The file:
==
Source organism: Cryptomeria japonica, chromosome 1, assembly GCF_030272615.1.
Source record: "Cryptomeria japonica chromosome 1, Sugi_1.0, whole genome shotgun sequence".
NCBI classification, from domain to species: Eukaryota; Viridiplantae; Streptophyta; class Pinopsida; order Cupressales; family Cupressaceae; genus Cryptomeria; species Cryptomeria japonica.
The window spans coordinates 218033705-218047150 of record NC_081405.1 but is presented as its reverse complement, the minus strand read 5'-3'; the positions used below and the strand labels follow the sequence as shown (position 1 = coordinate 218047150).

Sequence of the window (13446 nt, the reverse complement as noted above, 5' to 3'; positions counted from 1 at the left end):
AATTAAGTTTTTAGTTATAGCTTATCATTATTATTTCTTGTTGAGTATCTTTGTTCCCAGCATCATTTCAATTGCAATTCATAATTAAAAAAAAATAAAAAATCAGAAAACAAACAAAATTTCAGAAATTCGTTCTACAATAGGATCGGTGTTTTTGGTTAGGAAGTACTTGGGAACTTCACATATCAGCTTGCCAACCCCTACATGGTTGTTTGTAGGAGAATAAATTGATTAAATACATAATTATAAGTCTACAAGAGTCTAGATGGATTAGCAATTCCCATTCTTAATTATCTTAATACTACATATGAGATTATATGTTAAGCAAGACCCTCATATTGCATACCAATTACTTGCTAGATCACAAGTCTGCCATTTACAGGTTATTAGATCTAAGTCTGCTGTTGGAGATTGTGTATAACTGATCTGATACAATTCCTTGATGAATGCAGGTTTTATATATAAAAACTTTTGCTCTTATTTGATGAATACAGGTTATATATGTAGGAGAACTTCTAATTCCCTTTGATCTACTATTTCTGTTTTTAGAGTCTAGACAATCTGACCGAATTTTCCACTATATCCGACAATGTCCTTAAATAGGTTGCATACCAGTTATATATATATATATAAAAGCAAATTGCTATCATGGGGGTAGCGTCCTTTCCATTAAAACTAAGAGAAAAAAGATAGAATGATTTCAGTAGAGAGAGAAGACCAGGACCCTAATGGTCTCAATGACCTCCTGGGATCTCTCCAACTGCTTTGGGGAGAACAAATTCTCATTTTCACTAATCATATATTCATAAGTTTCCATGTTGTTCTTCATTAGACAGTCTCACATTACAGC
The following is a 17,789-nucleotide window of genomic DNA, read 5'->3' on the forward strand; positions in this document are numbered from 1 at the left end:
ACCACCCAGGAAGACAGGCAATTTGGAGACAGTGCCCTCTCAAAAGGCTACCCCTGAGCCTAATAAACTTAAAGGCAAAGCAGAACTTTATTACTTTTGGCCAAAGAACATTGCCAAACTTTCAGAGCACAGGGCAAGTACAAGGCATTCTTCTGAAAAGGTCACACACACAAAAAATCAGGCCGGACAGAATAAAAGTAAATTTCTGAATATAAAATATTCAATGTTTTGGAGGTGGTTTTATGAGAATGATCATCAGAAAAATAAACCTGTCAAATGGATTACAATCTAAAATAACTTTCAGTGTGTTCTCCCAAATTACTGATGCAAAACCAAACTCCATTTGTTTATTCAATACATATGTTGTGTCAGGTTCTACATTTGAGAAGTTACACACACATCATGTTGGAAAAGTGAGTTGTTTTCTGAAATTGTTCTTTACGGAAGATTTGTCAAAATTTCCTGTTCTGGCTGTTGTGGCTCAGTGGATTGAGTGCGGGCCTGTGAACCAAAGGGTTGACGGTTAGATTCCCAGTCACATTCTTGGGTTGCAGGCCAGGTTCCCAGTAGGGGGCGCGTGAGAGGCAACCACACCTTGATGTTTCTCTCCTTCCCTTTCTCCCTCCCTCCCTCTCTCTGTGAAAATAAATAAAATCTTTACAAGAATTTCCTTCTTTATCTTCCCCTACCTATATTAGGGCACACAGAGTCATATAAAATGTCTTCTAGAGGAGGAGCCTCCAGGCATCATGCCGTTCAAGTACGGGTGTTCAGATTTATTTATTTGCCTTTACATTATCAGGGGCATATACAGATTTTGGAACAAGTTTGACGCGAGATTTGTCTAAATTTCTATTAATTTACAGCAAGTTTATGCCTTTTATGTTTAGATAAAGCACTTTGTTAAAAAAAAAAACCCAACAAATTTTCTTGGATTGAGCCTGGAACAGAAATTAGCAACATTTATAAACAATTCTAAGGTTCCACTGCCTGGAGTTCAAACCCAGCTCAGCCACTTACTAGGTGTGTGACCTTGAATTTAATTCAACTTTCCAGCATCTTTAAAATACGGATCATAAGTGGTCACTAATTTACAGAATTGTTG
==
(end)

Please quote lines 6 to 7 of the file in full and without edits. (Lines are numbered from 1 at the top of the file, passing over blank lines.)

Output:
AATTAAGTTTTTAGTTATAGCTTATCATTATTATTTCTTGTTGAGTATCTTTGTTCCCAGCATCATTTCAATTGCAATTCATAATTAAAAAAAAATAAAAAATCAGAAAACAAACAAAATTTCAGAAATTCGTTCTACAATAGGATCGGTGTTTTTGGTTAGGAAGTACTTGGGAACTTCACATATCAGCTTGCCAACCCCTACATGGTTGTTTGTAGGAGAATAAATTGATTAAATACATAATTATAAGTCTACAAGAGTCTAGATGGATTAGCAATTCCCATTCTTAATTATCTTAATACTACATATGAGATTATATGTTAAGCAAGACCCTCATATTGCATACCAATTACTTGCTAGATCACAAGTCTGCCATTTACAGGTTATTAGATCTAAGTCTGCTGTTGGAGATTGTGTATAACTGATCTGATACAATTCCTTGATGAATGCAGGTTTTATATATAAAAACTTTTGCTCTTATTTGATGAATACAGGTTATATATGTAGGAGAACTTCTAATTCCCTTTGATCTACTATTTCTGTTTTTAGAGTCTAGACAATCTGACCGAATTTTCCACTATATCCGACAATGTCCTTAAATAGGTTGCATACCAGTTATATATATATATATAAAAGCAAATTGCTATCATGGGGGTAGCGTCCTTTCCATTAAAACTAAGAGAAAAAAGATAGAATGATTTCAGTAGAGAGAGAAGACCAGGACCCTAATGGTCTCAATGACCTCCTGGGATCTCTCCAACTGCTTTGGGGAGAACAAATTCTCATTTTCACTAATCATATATTCATAAGTTTCCATGTTGTTCTTCATTAGACAGTCTCACATTACAGC
The following is a 17,789-nucleotide window of genomic DNA, read 5'->3' on the forward strand; positions in this document are numbered from 1 at the left end: